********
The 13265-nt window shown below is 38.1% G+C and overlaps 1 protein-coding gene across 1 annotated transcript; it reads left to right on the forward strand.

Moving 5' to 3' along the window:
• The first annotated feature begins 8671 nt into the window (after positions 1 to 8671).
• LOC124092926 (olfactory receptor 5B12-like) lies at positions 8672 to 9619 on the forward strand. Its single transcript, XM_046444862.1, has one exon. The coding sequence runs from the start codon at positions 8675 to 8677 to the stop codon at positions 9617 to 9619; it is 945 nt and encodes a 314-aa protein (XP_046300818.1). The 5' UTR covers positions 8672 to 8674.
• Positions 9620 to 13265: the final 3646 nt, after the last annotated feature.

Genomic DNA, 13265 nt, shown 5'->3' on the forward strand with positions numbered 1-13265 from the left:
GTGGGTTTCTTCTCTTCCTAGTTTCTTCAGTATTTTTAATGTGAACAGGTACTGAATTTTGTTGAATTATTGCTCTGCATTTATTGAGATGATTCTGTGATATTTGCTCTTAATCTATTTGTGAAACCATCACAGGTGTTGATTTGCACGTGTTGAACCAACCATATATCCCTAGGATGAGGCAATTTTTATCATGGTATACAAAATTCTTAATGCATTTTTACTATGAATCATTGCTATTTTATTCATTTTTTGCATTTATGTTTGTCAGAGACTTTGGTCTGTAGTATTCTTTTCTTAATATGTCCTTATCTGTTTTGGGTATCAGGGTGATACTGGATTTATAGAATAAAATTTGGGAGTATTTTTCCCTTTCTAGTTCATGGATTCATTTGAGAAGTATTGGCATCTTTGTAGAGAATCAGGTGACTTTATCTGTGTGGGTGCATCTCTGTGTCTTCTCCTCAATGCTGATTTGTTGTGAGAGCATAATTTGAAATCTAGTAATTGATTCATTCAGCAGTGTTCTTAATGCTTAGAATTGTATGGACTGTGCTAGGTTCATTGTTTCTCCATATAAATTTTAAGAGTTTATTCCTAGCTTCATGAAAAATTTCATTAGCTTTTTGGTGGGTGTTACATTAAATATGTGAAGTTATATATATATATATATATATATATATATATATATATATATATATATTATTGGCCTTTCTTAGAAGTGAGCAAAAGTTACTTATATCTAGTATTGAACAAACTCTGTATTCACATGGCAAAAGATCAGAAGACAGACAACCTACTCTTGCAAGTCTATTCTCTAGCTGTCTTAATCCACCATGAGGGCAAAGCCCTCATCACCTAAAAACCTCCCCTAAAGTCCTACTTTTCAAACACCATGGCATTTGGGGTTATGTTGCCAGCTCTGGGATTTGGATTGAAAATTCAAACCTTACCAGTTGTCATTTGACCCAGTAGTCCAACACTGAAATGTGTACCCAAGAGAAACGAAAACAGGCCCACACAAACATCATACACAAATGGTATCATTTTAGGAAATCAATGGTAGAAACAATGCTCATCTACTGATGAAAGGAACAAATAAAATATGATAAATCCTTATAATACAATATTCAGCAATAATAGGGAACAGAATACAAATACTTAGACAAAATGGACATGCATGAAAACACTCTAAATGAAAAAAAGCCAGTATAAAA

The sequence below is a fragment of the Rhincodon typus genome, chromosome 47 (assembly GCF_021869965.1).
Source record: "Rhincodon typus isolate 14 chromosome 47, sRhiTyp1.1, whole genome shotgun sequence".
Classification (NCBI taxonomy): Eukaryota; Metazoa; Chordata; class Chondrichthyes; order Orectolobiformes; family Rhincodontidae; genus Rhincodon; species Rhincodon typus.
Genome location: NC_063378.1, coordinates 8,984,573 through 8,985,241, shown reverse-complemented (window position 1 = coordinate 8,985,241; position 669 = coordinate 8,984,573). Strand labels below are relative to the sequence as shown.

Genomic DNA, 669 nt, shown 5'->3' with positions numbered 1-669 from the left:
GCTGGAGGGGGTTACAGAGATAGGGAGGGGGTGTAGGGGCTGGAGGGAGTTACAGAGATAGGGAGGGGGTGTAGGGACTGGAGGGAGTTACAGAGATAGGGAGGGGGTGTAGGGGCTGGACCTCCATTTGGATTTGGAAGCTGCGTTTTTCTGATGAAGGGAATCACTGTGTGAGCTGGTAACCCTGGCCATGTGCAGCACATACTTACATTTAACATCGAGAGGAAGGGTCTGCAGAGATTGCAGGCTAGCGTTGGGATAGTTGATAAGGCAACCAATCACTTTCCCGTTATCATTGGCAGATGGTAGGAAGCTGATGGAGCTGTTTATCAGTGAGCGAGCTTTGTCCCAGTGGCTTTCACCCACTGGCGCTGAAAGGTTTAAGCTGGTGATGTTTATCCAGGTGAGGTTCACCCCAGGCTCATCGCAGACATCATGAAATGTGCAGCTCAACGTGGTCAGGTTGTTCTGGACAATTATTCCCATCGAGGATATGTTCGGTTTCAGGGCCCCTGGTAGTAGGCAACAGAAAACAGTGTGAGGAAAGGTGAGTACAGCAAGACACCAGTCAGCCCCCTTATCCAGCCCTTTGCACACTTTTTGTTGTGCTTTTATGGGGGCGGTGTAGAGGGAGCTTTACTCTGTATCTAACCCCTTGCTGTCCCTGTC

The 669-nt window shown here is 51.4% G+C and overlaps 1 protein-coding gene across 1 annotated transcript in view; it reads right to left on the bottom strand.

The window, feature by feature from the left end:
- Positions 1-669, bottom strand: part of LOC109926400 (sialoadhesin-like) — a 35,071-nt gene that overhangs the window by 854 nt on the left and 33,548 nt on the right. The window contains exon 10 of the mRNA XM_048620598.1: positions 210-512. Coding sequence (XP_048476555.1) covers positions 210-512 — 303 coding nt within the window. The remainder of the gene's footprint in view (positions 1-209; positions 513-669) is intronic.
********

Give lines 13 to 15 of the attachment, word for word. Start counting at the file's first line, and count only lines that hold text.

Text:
GCTGGAGGGGGTTACAGAGATAGGGAGGGGGTGTAGGGGCTGGAGGGAGTTACAGAGATAGGGAGGGGGTGTAGGGACTGGAGGGAGTTACAGAGATAGGGAGGGGGTGTAGGGGCTGGACCTCCATTTGGATTTGGAAGCTGCGTTTTTCTGATGAAGGGAATCACTGTGTGAGCTGGTAACCCTGGCCATGTGCAGCACATACTTACATTTAACATCGAGAGGAAGGGTCTGCAGAGATTGCAGGCTAGCGTTGGGATAGTTGATAAGGCAACCAATCACTTTCCCGTTATCATTGGCAGATGGTAGGAAGCTGATGGAGCTGTTTATCAGTGAGCGAGCTTTGTCCCAGTGGCTTTCACCCACTGGCGCTGAAAGGTTTAAGCTGGTGATGTTTATCCAGGTGAGGTTCACCCCAGGCTCATCGCAGACATCATGAAATGTGCAGCTCAACGTGGTCAGGTTGTTCTGGACAATTATTCCCATCGAGGATATGTTCGGTTTCAGGGCCCCTGGTAGTAGGCAACAGAAAACAGTGTGAGGAAAGGTGAGTACAGCAAGACACCAGTCAGCCCCCTTATCCAGCCCTTTGCACACTTTTTGTTGTGCTTTTATGGGGGCGGTGTAGAGGGAGCTTTACTCTGTATCTAACCCCTTGCTGTCCCTGTC

The 669-nt window shown here is 51.4% G+C and overlaps 1 protein-coding gene across 1 annotated transcript in view; it reads right to left on the bottom strand.

The window, feature by feature from the left end: